Browse Prior Art Database

Fast Topology Update in Asynchronous Transfer Mode Networks

IP.com Disclosure Number: IPCOM000116884D
Original Publication Date: 1995-Nov-01
Included in the Prior Art Database: 2005-Mar-31
Document File: 2 page(s) / 88K

Publishing Venue

IBM

Related People

Basso, CL: AUTHOR [+2]

Abstract

This describes how information about dynamic link properties, such as available link capacity, can be distributed quickly in an Asynchronous Transfer Mode (ATM) network. The current state of the art is to distribute such updates hop-by-hop through the network. This method results in a relatively long period of time during which the information is out of date. In highly dynamic ATM networks, this can result in non-optimal routing of connections, the failure of connection setups when it is determined that a particular path does not have adequate bandwidth (or other resources), or failure of a connection because the database indicates that there are insufficient resources along the connection path, when in fact, there are sufficient resources. This method uses a broadcast that is sent through all switches in the network.

This text was extracted from an ASCII text file.
This is the abbreviated version, containing approximately 52% of the total text.

Fast Topology Update in Asynchronous Transfer Mode Networks

      This describes how information about dynamic link properties,
such as available link capacity, can be distributed quickly in an
Asynchronous Transfer Mode (ATM) network.  The current state of the
art is to distribute such updates hop-by-hop through the network.
This method results in a relatively long period of time during which
the information is out of date.  In highly dynamic ATM networks, this
can result in non-optimal routing of connections, the failure of
connection setups when it is determined that a particular path does
not have adequate bandwidth (or other resources), or failure of a
connection because the database indicates that there are insufficient
resources along the connection path, when in fact, there are
sufficient resources.  This method uses a broadcast that is sent
through all switches in the network.  The update message need not be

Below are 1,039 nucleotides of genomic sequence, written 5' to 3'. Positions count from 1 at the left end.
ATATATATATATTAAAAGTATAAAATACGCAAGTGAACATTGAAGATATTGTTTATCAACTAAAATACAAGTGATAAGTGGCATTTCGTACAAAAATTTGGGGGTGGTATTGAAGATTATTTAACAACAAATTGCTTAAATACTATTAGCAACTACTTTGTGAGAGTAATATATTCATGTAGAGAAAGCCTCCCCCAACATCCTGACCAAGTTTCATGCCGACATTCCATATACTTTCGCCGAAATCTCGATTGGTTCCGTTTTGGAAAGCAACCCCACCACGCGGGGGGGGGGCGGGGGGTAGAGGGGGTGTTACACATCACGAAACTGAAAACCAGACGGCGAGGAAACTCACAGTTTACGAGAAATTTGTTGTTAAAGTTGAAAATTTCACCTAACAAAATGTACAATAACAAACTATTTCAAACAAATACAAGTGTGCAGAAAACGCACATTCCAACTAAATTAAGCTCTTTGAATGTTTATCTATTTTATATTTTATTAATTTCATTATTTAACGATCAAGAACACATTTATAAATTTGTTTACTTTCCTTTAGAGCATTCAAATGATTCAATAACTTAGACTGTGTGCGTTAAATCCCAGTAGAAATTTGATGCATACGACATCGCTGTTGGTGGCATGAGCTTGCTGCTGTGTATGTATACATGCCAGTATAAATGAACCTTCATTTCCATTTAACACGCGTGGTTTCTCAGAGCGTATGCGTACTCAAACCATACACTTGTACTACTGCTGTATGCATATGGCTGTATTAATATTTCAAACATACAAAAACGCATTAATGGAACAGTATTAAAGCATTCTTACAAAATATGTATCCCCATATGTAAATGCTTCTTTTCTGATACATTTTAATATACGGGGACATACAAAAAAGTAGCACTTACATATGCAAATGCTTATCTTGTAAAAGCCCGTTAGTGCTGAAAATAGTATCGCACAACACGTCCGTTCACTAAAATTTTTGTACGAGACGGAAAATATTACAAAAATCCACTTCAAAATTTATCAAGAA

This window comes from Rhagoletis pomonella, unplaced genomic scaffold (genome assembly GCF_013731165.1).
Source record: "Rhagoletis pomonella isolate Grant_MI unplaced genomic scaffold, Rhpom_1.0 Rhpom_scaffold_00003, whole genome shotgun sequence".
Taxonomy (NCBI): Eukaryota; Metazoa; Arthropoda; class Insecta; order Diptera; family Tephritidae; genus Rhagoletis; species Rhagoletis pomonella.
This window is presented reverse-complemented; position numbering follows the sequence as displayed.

processed before it is forwarded.  It is simply forwarded by the
switching hardware.

      Methods for computing a spanning tree on a network are known.
The ATM switches from which a network is constructed generally
support cell multicast function.  The switch can be set so that a
cell received on a switch port carrying a particular label Virtual
Path Indicator/Virtual Circuit Indicator (VPI/VCI) can be propagated
on a set of output switch ports.  In this scheme, we choose a 'well
known' label value for the broadcast update function.  In each
switch, the spanning tree is consulted in order to set the switch so
that a cell carrying the 'well known' label will be switched from the
input port (or edge in the spanning tree) to the output port (or edge
in the spanning tree).  Since a 'well known' label value is used, the
value is left undisturbed in the cell.

      When a switch learns that a property of one of its links has
changed (perhaps by more than a threshold amount), it issues a cell
containing the update and carrying the 'well known' label value.  The
cell is broadcast on the spanning tree of switches and the switches
can change their link information accordingly.  The latency is just
the time required for cell propagation across the network and
processing at the source and target nodes.

      The scheme described so far would work if the size of the link
update was limited to the payload available in an update message that
could be carried in a singl...